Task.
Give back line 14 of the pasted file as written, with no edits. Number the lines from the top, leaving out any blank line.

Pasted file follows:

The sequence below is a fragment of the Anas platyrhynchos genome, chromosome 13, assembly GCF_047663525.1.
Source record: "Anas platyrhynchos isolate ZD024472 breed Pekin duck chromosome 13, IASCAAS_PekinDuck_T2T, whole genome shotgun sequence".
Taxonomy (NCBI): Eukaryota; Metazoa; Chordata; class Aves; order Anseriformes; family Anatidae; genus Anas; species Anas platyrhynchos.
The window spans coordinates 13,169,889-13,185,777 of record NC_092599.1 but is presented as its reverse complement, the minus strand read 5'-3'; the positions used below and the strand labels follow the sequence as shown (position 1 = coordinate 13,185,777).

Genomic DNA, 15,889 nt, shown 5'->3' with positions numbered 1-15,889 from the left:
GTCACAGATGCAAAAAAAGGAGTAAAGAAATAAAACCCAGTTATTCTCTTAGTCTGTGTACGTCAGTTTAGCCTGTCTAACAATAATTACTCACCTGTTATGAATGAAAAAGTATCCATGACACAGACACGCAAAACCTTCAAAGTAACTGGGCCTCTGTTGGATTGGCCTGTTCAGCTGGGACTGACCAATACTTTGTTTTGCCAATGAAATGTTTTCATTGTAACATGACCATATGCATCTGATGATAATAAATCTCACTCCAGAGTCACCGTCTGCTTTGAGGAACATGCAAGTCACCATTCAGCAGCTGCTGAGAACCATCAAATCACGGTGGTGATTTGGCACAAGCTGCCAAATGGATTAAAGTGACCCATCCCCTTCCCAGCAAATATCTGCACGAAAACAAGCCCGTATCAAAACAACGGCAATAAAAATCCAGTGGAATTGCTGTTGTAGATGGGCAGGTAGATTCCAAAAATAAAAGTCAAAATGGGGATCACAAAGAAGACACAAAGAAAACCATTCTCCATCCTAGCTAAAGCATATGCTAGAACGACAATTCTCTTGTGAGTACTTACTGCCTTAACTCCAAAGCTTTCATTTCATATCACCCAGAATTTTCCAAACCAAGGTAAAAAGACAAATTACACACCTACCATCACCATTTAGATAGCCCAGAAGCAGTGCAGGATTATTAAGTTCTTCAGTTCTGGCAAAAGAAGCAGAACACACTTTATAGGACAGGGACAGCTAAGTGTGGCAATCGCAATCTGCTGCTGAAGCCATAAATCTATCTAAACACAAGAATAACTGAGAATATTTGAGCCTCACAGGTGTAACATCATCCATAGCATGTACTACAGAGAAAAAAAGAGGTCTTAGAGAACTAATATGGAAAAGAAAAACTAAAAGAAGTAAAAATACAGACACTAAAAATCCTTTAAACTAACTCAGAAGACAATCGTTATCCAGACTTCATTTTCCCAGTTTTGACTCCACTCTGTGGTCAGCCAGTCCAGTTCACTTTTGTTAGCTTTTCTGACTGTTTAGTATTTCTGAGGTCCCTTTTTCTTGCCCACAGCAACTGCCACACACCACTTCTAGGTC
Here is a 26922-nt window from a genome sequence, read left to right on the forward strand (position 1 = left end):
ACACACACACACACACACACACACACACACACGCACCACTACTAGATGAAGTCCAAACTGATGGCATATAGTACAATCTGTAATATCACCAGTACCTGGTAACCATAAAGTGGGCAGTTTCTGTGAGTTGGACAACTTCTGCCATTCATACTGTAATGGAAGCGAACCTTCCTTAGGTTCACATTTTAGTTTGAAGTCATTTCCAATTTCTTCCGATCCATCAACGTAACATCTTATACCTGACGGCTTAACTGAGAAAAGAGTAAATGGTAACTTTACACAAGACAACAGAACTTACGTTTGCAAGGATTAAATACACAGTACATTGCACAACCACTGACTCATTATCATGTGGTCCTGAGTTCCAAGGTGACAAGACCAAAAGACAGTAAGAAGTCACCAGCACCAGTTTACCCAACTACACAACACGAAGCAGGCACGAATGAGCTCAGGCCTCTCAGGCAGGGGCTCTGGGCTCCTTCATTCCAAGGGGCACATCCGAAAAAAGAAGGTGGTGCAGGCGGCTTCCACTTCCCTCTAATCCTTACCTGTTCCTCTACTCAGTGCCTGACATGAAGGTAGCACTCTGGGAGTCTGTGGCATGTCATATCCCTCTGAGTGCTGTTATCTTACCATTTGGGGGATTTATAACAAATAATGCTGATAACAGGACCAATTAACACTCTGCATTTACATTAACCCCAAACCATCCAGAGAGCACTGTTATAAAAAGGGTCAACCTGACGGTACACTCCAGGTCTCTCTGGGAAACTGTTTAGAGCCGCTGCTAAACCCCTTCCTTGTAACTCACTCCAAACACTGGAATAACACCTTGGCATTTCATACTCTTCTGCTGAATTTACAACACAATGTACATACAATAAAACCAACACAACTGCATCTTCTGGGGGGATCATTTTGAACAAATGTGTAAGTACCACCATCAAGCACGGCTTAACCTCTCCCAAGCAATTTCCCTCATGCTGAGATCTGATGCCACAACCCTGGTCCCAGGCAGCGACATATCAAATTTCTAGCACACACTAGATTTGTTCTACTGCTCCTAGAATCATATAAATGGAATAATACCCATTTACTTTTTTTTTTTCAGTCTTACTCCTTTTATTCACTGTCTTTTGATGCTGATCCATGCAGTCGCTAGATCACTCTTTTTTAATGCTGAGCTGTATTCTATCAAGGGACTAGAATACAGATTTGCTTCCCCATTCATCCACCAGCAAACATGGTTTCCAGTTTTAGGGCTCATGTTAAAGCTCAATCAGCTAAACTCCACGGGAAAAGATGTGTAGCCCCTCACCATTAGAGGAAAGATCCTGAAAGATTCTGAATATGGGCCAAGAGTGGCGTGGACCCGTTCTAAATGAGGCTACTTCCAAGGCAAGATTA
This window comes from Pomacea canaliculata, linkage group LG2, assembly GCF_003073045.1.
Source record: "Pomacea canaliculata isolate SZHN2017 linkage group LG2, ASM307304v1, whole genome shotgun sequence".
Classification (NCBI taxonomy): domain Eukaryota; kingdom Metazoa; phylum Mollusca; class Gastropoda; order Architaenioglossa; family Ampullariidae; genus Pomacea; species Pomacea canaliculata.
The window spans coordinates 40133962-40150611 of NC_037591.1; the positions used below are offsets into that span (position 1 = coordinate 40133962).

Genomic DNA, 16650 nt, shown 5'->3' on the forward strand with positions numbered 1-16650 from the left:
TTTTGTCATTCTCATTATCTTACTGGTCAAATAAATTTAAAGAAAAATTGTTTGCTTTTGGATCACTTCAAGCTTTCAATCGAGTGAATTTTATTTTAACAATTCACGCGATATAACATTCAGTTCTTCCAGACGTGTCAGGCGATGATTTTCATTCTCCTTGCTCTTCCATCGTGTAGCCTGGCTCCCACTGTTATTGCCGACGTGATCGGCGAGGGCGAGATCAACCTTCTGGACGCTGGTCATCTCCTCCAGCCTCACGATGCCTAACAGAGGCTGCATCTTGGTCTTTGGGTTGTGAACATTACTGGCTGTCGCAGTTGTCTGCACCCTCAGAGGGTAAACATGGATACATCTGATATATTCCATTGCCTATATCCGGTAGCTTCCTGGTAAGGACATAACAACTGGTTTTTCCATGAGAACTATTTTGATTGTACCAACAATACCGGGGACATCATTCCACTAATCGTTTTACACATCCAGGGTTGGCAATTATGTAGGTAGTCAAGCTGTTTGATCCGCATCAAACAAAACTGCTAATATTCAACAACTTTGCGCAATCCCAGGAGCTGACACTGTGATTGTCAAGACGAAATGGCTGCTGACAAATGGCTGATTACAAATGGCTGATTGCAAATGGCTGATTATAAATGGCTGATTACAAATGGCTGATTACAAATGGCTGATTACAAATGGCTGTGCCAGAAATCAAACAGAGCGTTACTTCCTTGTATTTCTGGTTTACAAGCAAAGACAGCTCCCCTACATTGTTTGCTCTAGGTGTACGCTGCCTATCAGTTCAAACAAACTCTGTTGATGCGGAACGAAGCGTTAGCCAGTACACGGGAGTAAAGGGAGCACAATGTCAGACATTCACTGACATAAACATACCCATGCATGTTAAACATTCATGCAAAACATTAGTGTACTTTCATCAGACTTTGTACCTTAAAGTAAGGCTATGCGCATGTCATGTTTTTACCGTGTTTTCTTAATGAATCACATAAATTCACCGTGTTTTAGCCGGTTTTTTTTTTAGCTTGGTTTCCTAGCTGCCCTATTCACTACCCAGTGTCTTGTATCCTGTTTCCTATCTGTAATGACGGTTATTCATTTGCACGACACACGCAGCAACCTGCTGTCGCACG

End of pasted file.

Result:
TTTTGTCATTCTCATTATCTTACTGGTCAAATAAATTTAAAGAAAAATTGTTTGCTTTTGGATCACTTCAAGCTTTCAATCGAGTGAATTTTATTTTAACAATTCACGCGATATAACATTCAGTTCTTCCAGACGTGTCAGGCGATGATTTTCATTCTCCTTGCTCTTCCATCGTGTAGCCTGGCTCCCACTGTTATTGCCGACGTGATCGGCGAGGGCGAGATCAACCTTCTGGACGCTGGTCATCTCCTCCAGCCTCACGATGCCTAACAGAGGCTGCATCTTGGTCTTTGGGTTGTGAACATTACTGGCTGTCGCAGTTGTCTGCACCCTCAGAGGGTAAACATGGATACATCTGATATATTCCATTGCCTATATCCGGTAGCTTCCTGGTAAGGACATAACAACTGGTTTTTCCATGAGAACTATTTTGATTGTACCAACAATACCGGGGACATCATTCCACTAATCGTTTTACACATCCAGGGTTGGCAATTATGTAGGTAGTCAAGCTGTTTGATCCGCATCAAACAAAACTGCTAATATTCAACAACTTTGCGCAATCCCAGGAGCTGACACTGTGATTGTCAAGACGAAATGGCTGCTGACAAATGGCTGATTACAAATGGCTGATTGCAAATGGCTGATTATAAATGGCTGATTACAAATGGCTGATTACAAATGGCTGATTACAAATGGCTGTGCCAGAAATCAAACAGAGCGTTACTTCCTTGTATTTCTGGTTTACAAGCAAAGACAGCTCCCCTACATTGTTTGCTCTAGGTGTACGCTGCCTATCAGTTCAAACAAACTCTGTTGATGCGGAACGAAGCGTTAGCCAGTACACGGGAGTAAAGGGAGCACAATGTCAGACATTCACTGACATAAACATACCCATGCATGTTAAACATTCATGCAAAACATTAGTGTACTTTCATCAGACTTTGTACCTTAAAGTAAGGCTATGCGCATGTCATGTTTTTACCGTGTTTTCTTAATGAATCACATAAATTCACCGTGTTTTAGCCGGTTTTTTTTTTAGCTTGGTTTCCTAGCTGCCCTATTCACTACCCAGTGTCTTGTATCCTGTTTCCTATCTGTAATGACGGTTATTCATTTGCACGACACACGCAGCAACCTGCTGTCGCACG